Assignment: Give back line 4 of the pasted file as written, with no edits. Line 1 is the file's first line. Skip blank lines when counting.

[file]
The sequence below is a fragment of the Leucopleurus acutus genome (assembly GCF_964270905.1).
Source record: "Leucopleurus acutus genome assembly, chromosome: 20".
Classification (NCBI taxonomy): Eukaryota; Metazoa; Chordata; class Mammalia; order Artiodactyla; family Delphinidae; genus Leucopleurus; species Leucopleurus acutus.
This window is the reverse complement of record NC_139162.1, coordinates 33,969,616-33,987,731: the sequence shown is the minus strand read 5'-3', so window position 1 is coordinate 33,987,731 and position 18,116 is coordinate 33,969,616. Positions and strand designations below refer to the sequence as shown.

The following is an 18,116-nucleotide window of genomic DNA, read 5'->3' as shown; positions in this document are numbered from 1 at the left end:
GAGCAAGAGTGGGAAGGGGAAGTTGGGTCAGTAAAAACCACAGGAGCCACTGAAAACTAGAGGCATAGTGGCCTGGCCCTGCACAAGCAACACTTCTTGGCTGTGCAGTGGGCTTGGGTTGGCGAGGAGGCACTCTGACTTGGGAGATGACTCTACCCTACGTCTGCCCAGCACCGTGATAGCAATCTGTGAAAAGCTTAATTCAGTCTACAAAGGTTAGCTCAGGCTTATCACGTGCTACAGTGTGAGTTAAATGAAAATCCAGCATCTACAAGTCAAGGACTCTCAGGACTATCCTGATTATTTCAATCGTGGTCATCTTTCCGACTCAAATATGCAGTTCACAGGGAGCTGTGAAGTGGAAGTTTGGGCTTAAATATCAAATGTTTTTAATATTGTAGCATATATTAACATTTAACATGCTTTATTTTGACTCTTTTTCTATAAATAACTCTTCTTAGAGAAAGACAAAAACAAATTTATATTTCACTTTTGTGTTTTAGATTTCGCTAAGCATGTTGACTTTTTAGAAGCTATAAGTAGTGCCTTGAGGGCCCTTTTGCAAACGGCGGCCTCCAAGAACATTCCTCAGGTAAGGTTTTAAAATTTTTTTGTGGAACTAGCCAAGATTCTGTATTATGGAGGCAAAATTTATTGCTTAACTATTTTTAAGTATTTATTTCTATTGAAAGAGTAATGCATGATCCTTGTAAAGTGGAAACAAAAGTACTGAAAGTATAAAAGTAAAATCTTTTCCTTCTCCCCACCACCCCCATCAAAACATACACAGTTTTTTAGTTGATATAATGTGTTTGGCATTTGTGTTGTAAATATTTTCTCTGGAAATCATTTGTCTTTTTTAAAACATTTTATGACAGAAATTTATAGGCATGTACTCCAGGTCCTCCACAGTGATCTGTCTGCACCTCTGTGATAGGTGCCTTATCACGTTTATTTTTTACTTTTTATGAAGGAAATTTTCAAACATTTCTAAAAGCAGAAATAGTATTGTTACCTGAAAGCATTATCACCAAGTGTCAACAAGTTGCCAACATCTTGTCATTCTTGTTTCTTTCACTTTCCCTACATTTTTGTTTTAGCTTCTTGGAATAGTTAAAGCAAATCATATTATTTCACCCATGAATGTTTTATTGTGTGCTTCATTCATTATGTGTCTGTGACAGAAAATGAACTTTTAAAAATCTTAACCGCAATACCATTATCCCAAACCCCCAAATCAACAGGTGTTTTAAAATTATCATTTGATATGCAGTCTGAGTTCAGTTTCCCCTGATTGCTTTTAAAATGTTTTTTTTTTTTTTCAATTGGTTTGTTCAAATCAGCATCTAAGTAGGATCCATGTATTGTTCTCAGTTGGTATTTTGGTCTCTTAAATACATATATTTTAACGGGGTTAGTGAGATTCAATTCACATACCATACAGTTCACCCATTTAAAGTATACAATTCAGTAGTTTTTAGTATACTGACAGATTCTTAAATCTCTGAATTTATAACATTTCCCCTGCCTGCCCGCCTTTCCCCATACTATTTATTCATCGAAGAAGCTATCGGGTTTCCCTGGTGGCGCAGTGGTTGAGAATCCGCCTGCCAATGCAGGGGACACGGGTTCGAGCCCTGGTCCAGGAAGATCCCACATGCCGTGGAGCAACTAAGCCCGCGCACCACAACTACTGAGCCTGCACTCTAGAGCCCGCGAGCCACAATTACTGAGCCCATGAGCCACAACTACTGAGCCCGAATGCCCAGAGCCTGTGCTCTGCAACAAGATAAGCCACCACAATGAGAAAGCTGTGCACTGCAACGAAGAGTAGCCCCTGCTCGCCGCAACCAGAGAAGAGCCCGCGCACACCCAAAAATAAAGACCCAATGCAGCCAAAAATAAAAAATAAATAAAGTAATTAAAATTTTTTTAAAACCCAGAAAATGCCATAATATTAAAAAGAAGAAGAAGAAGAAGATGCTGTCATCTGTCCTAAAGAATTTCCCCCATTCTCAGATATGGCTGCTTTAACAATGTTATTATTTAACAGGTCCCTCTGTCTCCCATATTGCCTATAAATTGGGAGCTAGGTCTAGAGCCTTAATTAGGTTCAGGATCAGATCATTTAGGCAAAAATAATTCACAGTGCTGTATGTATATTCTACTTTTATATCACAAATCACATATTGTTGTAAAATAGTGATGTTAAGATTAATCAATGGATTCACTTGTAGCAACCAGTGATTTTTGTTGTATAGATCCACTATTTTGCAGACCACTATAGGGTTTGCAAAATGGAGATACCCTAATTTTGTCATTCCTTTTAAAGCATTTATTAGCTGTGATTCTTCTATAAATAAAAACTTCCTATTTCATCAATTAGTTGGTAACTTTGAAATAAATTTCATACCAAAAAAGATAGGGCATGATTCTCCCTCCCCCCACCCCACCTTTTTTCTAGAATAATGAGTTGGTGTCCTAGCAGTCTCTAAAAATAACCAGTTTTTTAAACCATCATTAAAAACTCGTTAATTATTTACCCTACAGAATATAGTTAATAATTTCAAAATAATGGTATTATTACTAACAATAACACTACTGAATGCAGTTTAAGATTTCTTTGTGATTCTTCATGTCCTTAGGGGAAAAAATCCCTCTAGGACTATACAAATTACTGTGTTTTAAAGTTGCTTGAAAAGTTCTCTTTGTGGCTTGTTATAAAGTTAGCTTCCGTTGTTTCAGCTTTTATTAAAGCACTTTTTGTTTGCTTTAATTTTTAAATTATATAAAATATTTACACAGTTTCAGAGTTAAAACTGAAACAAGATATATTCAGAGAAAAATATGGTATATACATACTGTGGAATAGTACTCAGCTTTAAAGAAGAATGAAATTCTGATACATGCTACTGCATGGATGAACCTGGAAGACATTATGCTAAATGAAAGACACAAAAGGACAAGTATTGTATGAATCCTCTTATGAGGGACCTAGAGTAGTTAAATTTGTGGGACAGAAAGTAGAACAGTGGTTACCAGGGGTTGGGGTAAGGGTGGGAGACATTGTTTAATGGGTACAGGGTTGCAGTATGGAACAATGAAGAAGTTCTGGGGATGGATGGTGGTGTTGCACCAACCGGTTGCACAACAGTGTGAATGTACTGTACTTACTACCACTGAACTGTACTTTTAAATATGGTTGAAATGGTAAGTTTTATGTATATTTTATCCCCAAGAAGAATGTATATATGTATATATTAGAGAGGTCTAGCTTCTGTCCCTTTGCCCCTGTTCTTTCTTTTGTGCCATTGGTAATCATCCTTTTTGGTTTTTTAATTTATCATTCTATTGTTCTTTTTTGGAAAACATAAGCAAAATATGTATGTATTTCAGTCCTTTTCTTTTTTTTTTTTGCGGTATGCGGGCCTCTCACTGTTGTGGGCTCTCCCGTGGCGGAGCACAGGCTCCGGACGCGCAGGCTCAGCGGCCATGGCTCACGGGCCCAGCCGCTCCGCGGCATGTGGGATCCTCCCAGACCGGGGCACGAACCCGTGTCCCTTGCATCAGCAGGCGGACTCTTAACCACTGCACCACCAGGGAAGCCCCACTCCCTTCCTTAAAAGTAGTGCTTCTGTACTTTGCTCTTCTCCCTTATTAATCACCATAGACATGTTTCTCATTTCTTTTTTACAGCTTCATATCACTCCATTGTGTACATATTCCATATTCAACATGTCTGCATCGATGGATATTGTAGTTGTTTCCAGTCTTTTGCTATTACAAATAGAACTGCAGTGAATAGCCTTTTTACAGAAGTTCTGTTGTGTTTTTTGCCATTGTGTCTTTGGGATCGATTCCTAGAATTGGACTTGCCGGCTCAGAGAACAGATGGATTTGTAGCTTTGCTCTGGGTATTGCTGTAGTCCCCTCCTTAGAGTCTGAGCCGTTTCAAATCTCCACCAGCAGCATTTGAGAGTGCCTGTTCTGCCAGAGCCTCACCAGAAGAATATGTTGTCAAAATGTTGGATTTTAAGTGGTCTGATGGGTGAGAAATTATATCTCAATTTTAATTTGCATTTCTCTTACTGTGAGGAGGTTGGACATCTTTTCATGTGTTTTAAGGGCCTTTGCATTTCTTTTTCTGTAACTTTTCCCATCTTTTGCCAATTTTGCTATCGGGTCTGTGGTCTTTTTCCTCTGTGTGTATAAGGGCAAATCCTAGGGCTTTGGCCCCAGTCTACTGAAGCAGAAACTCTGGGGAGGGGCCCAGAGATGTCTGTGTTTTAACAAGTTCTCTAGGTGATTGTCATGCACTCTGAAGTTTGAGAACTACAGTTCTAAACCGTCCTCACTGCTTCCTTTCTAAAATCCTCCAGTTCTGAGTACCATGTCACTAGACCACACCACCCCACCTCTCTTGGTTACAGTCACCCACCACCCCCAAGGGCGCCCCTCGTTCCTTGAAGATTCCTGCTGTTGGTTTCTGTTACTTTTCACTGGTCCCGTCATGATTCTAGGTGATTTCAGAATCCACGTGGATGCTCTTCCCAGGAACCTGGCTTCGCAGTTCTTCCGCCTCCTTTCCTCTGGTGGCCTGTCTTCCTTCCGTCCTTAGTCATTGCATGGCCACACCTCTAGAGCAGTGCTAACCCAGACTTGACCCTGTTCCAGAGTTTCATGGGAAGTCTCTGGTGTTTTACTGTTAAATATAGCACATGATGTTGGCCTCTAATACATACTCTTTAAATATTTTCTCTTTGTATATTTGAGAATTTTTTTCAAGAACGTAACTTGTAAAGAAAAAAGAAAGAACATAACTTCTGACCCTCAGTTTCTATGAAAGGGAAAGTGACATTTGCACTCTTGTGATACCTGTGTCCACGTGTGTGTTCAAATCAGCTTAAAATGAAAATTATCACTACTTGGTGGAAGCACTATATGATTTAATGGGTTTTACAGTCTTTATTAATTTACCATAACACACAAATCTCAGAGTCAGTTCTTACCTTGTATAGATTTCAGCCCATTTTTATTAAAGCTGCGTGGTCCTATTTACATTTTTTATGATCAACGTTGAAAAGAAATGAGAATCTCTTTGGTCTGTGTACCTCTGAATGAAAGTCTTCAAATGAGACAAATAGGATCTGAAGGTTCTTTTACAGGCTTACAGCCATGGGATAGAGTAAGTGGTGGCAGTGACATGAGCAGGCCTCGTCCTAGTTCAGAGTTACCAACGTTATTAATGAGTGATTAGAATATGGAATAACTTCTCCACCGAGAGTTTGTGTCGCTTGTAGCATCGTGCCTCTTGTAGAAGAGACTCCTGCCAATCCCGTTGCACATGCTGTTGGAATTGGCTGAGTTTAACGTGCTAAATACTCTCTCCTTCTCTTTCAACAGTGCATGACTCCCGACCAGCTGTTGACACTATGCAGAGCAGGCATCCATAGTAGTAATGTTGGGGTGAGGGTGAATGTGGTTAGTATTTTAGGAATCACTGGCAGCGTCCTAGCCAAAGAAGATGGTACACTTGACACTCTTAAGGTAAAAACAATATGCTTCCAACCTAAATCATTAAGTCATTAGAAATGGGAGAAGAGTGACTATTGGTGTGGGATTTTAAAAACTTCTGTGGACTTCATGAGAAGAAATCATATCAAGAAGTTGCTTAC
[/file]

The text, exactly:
This window is the reverse complement of record NC_139162.1, coordinates 33,969,616-33,987,731: the sequence shown is the minus strand read 5'-3', so window position 1 is coordinate 33,987,731 and position 18,116 is coordinate 33,969,616. Positions and strand designations below refer to the sequence as shown.